Got my Lead Level tested. [Archive] - Glock Talk

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Colorado4Wheel
10-05-2011, 16:24
Level was between normal limits. It was on the high side of normal. I was really worried because I made some mistakes at the beginning with some elevated lead temps and I know that is dangerous. So good news on that front.

janice6
10-05-2011, 16:50
An old friend of mine got tested and found he was at extremely high levels. He worked at an aviation engine rebuilding company and airplanes use/used leaded gas. When he was cleaning heads he was exposed to lead particulates as dust.

BE CAREFUL IN WHATEVER YOU DO REGARDING LEAD, GUYS.

ron59
10-05-2011, 16:54
Level was between normal limits. It was on the high side of normal.

Glad to hear it, Steve. Next exam I have I'm going to get mine checked as well. I try to be careful washing my hands and stuff, not sure about the dangers of how much I shoot at the indoor range....

sellersm
10-05-2011, 16:56
okay, holding back all the comments about 'being normal'... :supergrin:

If they're a bit high, look at it this way: you'd be your own radiation shield!

fredj338
10-05-2011, 17:01
I cast & shoot nothing but lead bullets in most of my guns. My last years levels were wll below normal. Shooting indoors is the fastest way to high lead levels other than maybe smoking & eating while handling lead. Cast in a well vented area, no issues. You can't get the lead hot enough to vaporize (above 1100deg). Clean your casting are w/ a damp rag every now & then to remove any lead dust from the sprue opening & little issue. Now not everyone's body accepts outside contaminants the same, so caution is always the better choice.

Colorado4Wheel
10-05-2011, 17:03
High Normal. Thats good right?

Colorado4Wheel
10-05-2011, 17:05
I cast & shoot nothing but lead bullets in most of my guns. My last years levels were wll below normal. Shooting indoors is the fastest way to high lead levels other than maybe smoking & eating while handling lead. Cast in a well vented area, no issues. You can't get teh elad hot enough to vaporize (above 1100deg). Clean your casting are w/ a damp rag every now & then to remove any lead dust from the sprue opening & little issue. Now not everyone's body accepts outside contaminants the same, so caution is always the better choice.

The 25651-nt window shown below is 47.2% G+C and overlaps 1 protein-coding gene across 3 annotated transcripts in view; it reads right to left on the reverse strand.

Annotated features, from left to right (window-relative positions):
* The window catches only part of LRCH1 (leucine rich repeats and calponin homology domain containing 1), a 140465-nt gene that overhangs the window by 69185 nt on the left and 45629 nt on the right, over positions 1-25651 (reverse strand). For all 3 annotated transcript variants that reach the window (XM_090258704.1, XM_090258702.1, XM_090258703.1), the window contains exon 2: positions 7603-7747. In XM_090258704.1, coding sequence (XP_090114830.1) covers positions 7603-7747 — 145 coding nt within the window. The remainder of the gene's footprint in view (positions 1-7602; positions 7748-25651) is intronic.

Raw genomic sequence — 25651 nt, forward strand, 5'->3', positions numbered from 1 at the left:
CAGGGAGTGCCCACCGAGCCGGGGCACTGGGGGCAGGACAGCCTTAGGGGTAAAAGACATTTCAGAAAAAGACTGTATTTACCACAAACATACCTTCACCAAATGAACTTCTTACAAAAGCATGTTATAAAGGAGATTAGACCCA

I know I made some mistakes exposing myself to lead dust in the past. I plan to be much more careful in the future.

Uncle Don
10-05-2011, 18:11
Shooting indoors is the fastest way to high lead levels other than maybe smoking & eating while handling lead. Cast in a well vented area, no issues. You can't get teh elad hot enough to vaporize (above 1100deg). Clean your casting are w/ a damp rag every now & then to remove any lead dust from the sprue opening & little issue.

Actually, with a little bit of precaution, that isn't the case. My job puts me behind seven shooters for two hours per day, four days a week. As a normal part of my checkup, I get a lead check annually. "Normal" is different based on age, but for me, the high teens is perfectly acceptable. My Doctor knows what I do (wants to take the course now!) and watches that number carefully.

Ours is an indoor range and this is my tenth year. I make sure the ventilation system is changed often and we use "D-Lead" soap in the bathroom. The rule is that everyone "d-leads" before they leave the area. We also require full length pants, shoes (no flip flops or anything close to that) and full shirts as opposed to muscle shirts.

I don't cast much anymore, but as long as you don't expose yourself to the dross and wash your hands and wipe things down when you're done, you are actually exposed to less toxic lead than when you tumble brass. It's those primers which contain lead styphanite (sp) that gives us fits.

ChrisJn
10-05-2011, 18:28
If I can add words of advice to anyone who shoots on indoor ranges.
Back in the late '60's maybe early '70's all the London indoor police ranges had to be closed down because all the firearms instructors were found to have extremely elevated lead count in their blood. This was due to very bad ventilation in the old underground cellar type ranges that we were using at the time. A fortune was spent in upgrading the ventilation in these ranges and there was a mad scramble to find property where outdoor ranges could be built and for a while it meant busing police out of London to distant military ranges for training and qualification.
Be warned. If you use indoor ranges it well worth having your blood tested.